NO ENOUGH GAS

Why Punguza Mizigo Bill is dead on arrival

The end envisioned here may be ideal, but it is doomed to fail given the only means to get there are full of inescapable and unavoidable traps and mines

In Summary

• Thirdway Alliance’s Ekuro Aukot leader, who is leading the Punguza Mizigo campaign, proposes to amend the 2010 Constitution under the popular initiative as envisioned in Article 257.

• However, the only referendum push that has a shot at passing all these obstacles, is one in the works by the Building Bridges Initiative

Punuza Mizigo
Punuza Mizigo
Image: STAR ILLUSTRATED

Anytime a politician or political group does anything or makes any move, you must first assume whatever that is, it is first and foremost in self-interest.

Thus, when a major party such as Jubilee or ODM does anything, you must assume —and rightly so — that what is being proposed or done is first in the interest of its leader, then party and country in that order. Rarely d0 we have the country’s interest as first priority.

Thirdway Alliance’s Ekuru Aukot leader, who is leading the Punguza Mizigo campaign, proposes to amend the 2010 Constitution under the popular initiative as envisioned in Article 257.

 

Let’s give Aukot and the proponents of Punguza Mizigo the benefit of doubt as to their motivations in pushing this referendum effort. The effort is, however, riddled with so many flaws, one cannot but suspect there is got to be something else cooking here other than what meets the eye.

One, if you peruse Punguza Mizigo’s website, you’ll see 16 reasons listed as to why the party is pushing this referendum. Each one of these “reasons” is, in fact, a proposal to undo or change existing law as provided in the Constitution. Knowing how difficult it was revamping our Constitution the last time, this list is wishful thinking at best. It is akin to trying to pluck meat from a live lion’s claws. Good luck with that.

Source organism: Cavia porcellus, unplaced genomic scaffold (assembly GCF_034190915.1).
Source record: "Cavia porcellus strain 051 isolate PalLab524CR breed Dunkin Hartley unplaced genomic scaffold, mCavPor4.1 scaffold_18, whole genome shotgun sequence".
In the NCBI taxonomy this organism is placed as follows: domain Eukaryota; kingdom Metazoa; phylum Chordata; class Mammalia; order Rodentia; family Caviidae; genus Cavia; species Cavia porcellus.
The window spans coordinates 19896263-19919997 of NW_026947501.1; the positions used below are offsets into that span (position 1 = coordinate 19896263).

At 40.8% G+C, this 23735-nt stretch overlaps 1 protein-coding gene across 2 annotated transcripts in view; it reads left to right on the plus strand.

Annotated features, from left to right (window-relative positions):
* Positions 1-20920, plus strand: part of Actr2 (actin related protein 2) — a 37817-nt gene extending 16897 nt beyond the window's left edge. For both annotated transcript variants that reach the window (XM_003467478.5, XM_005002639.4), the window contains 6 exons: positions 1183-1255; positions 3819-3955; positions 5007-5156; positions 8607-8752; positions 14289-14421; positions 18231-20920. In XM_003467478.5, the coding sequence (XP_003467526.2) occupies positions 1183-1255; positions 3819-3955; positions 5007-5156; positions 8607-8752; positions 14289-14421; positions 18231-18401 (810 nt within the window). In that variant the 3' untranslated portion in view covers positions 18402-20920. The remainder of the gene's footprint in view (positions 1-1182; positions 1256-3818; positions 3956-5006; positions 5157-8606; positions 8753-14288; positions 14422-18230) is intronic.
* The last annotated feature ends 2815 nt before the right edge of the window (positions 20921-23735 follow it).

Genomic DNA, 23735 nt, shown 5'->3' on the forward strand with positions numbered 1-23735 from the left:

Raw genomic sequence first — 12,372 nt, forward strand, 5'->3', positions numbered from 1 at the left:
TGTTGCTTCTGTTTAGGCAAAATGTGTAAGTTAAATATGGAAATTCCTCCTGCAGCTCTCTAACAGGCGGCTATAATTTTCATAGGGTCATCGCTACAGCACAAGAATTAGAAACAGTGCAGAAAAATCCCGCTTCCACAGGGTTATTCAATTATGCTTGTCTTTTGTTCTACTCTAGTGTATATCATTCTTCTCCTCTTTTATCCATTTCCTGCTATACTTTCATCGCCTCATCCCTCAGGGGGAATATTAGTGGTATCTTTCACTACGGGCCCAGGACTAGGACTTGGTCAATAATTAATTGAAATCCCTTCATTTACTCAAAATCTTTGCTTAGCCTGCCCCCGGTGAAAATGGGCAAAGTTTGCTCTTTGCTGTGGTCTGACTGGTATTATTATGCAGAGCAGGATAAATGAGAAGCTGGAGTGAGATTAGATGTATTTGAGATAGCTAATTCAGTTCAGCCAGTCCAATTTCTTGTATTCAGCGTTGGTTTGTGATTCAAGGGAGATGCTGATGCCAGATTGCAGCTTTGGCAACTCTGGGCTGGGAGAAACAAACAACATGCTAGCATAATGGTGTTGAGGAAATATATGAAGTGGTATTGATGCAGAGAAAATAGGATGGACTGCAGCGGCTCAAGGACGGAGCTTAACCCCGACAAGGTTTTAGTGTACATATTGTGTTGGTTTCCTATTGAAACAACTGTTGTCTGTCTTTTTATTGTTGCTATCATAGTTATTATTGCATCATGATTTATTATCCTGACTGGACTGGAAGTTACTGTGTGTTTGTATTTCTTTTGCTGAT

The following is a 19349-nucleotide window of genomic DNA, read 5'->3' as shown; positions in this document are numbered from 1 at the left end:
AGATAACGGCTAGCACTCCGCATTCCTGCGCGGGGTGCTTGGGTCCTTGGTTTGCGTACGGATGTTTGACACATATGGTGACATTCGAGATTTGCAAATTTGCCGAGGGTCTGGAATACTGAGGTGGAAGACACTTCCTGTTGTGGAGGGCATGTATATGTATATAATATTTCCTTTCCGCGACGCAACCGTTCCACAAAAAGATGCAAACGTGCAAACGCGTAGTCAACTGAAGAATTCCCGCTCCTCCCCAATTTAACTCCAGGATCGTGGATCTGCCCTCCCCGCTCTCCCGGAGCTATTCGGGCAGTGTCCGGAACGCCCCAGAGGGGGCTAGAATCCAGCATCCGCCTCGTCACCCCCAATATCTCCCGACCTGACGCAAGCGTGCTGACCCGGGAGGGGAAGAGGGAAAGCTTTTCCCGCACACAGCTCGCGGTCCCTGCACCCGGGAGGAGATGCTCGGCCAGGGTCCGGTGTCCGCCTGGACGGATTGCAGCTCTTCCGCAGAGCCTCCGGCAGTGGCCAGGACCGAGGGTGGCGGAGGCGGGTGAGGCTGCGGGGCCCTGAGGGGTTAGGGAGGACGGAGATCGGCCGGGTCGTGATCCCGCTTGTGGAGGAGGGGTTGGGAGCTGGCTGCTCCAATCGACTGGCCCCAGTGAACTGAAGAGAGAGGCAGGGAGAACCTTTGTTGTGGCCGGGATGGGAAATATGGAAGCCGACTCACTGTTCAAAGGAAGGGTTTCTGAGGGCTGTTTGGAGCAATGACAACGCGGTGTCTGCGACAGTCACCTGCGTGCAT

The end envisioned here may be ideal, but it is doomed to fail given the only means to get there are full of inescapable and unavoidable traps and mines.

Two, having 16 reasons that are sure to doom the efforts for this campaign is one thing, but doubling this to 32 reasons as the proposed Bill does, is doubly making sure it goes nowhere.

In other words, there is enough poison in this Bill to kill it in a thousand ways, one wonders what the strategy and end purpose here is. It is like embarking on a road trip knowing you only have gas to take you halfway, where there is no possibility of a refill. Why would you do that?

The only thing that would make sense is an experiment to find out who among your friends and family can come to your rescue. More precisely, who among your so-called friends would even bother at all.

It is clear what the proponents of this campaign envisioned in putting fort and executing this strategy, is to woo MCAs to vote for the Bill out of at least the requisite 24 counties. For example, there is a proposal to increase county funding from the current 15 per cent to at least 35 per cent and another scrapping the office of Deputy Governor and having his or her responsibilities carried out by a CEC.

 

These two proposals and others in the Bill clearly are intended to woo MCAs in at least 24 counties to approve the bill, which is feasible.

CAMPAIGN

It is clear what the proponents of this campaign envisioned in putting fort and executing this strategy, is to woo MCAs to vote for the Bill out of at least the requisite 24 counties. For example, there is a proposal to increase county funding from the current 15 per cent to at least 35 per cent and another scrapping the office of Deputy Governor and having his or her responsibilities carried out by a CEC.

However, even assuming the Bill passes the county level test, that is getting your car to the point you’re completely out of gas and would have to get help to get to your destination because the next phase in the process is a yes or no vote in Parliament. This is where the Bill is likely to die because there are many provisions in the bill that are enough poison to kill it, given they fly against MPs mostly selfish interests.

Once killed in Parliament, that’s the end of the Punguza Mizigo effort as not even a referendum will revive it afterwards.

The only referendum push that has a shot at passing all these obstacles, is one in the works by the Building Bridges Initiative, which is guided by an A-list team with experience and tools necessary to make it happen.